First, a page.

Palace were last place with only four points when Tony Pulis took over. They had been written off as guaranteed last place. The transformation was incredible and Pulis is well deserving of his Manager of the Year award. High profile results against Liverpool and Chelsea had a major impact on the league title as well.
10) Newcastle United, 49 pts
A great first half led many to believe qualification for Europe was a possibility. Those hopes came crashing down in the January transfer window when star player Johan Cabaye was sold to PSG for a tidy sum of £20 million without any replacement being sought. Toronto sports fans can relate to the notion that a teams management group only care about profit margins. Once a mid-table finish was secured all ambition seemed to evaporate from the club. A team record run of consecutive losses and the humiliation of losing twice to local rivals Sunderland made this a disappointing season for a passionate group of supporters. The lowest point of the season came when manager Alan Pardew was suspended for seven games for “headbutting” Hull’s David Meyler when the player was attempting to take a throw in. The high point from the rest of the leagues perspective was any time Joe Kinnear opened his mouth.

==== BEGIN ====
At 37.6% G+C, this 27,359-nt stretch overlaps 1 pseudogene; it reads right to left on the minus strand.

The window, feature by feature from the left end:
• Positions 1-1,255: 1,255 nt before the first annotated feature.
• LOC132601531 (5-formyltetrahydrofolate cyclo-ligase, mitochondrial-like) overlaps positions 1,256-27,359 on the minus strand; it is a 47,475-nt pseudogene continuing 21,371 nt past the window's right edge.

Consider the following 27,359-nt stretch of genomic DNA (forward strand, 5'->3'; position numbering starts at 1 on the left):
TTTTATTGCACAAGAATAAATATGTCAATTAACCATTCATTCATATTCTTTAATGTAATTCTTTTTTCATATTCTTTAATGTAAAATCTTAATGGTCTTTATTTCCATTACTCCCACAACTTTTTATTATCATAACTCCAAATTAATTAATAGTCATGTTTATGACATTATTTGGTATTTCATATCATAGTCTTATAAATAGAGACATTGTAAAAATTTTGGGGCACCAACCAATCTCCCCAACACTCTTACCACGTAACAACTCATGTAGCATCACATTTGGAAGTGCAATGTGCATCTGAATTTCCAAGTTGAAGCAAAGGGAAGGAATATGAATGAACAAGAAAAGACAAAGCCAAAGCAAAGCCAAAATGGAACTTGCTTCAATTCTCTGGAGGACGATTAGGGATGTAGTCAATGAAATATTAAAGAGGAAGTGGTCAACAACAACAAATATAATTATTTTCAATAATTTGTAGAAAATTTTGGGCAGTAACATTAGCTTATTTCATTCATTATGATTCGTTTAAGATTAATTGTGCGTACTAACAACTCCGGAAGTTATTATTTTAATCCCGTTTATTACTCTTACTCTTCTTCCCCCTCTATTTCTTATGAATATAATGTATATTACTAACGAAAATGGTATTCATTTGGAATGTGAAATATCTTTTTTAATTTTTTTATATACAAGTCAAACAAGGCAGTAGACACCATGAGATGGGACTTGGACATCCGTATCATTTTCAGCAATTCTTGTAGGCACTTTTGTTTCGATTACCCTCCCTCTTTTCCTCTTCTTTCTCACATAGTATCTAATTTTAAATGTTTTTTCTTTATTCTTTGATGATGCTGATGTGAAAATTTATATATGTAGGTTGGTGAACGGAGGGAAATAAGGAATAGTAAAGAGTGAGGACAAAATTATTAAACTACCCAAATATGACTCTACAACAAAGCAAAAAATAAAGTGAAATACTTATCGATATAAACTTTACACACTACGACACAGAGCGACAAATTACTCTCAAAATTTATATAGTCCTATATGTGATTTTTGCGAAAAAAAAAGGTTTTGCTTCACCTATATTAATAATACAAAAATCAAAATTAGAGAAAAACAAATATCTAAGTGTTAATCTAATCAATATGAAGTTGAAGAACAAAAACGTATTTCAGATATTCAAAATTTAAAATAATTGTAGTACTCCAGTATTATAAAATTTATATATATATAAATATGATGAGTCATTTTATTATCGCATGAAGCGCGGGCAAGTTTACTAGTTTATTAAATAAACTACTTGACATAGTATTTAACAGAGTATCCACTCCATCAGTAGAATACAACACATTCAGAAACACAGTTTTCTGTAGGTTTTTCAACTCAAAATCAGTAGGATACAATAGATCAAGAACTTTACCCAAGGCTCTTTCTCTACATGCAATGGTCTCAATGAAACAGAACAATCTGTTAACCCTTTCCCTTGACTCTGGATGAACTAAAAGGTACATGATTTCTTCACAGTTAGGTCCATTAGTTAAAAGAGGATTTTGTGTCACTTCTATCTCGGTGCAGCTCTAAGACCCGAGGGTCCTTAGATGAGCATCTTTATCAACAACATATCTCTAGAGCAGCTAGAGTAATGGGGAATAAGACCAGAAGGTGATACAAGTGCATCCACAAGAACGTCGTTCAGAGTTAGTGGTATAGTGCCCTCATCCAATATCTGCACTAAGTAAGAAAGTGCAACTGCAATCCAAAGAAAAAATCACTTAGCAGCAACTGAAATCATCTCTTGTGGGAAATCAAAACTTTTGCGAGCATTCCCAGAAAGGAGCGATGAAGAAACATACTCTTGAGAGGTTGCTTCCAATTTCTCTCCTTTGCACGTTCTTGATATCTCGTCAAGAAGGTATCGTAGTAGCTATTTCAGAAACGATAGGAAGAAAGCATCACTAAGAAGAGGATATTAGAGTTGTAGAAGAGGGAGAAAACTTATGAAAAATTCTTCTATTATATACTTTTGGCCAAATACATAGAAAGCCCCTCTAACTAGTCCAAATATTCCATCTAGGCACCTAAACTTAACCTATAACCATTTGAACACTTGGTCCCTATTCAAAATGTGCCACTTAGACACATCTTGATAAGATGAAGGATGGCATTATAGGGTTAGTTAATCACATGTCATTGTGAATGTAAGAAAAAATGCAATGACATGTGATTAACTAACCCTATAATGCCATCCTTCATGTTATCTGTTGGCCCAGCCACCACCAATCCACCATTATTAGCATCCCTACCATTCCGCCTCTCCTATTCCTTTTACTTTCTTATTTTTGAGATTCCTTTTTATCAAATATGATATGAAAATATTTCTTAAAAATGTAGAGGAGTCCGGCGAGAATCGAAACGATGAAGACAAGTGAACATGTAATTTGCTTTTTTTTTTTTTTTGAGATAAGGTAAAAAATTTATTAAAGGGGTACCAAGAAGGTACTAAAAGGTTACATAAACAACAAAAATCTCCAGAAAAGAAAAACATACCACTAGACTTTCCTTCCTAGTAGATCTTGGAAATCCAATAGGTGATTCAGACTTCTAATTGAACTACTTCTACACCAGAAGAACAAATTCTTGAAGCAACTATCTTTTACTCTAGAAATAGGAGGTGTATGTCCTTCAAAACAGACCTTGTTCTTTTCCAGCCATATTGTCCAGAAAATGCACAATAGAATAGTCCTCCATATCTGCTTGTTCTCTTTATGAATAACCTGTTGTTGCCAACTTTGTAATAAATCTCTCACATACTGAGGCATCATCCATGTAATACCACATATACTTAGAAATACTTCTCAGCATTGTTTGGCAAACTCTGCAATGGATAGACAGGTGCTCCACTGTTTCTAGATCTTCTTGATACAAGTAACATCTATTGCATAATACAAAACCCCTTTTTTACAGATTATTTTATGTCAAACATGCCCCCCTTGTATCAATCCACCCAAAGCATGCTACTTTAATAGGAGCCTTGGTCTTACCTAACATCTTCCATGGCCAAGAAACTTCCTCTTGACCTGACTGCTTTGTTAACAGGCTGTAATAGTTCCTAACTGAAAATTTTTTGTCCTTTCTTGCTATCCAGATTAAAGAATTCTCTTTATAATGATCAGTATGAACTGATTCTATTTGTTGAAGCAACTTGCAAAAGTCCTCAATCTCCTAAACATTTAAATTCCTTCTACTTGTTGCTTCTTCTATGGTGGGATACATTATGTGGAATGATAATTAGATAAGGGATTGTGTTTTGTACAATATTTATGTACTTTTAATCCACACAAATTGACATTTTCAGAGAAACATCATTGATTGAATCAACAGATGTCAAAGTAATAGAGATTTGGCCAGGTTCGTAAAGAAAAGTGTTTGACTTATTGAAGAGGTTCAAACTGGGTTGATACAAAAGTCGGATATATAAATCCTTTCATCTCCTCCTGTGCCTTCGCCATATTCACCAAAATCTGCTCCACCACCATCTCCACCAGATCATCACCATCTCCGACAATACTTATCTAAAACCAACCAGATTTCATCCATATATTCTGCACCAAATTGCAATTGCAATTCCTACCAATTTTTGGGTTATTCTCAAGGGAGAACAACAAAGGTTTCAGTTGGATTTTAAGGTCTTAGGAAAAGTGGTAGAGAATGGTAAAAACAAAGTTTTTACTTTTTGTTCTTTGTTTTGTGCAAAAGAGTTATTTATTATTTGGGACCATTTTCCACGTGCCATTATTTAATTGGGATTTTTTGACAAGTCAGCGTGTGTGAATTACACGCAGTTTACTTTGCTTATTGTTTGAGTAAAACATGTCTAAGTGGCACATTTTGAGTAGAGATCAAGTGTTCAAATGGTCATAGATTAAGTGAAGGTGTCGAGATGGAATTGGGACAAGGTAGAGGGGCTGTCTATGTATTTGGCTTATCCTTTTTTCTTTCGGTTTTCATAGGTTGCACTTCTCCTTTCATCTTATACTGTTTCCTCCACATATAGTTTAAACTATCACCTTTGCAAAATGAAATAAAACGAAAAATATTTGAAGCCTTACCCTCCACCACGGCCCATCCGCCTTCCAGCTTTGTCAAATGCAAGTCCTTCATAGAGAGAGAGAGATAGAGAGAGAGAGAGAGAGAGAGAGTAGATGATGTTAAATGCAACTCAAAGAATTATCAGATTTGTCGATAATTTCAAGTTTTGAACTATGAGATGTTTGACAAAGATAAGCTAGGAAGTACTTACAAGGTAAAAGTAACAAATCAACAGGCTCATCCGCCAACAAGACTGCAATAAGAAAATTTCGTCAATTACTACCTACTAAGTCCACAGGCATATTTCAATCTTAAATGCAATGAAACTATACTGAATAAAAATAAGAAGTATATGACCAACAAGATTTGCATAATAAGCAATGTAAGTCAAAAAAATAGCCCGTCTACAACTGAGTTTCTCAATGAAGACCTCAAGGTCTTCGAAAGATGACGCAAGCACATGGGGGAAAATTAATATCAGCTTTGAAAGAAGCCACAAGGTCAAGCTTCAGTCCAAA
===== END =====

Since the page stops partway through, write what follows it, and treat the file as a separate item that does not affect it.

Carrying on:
9) Stoke City, 50 pts
Stoke City offer a template of how a team can climb from the lower leagues and establish themselves as a Premier League regular. Since gaining promotion in 2008, they created an identity of a hard to beat, defensive side that will kick teams into submission. A throw back team to oldschool British football, they never won the hearts of the purists but they have maintained their Premier League status with such tactics. With the introduction of Mark Hughes as manager last summer, this season was about gradually changing the style of play to a more modern passing approach. While they didn’t draw comparisons to Barcelona, they did play a more entertaining style of football, only reverting to the bully tactics when the big sides visited. A first ever top half finish was an excellent return for Stoke City, they will be looking to push on and add to the squad over the summer.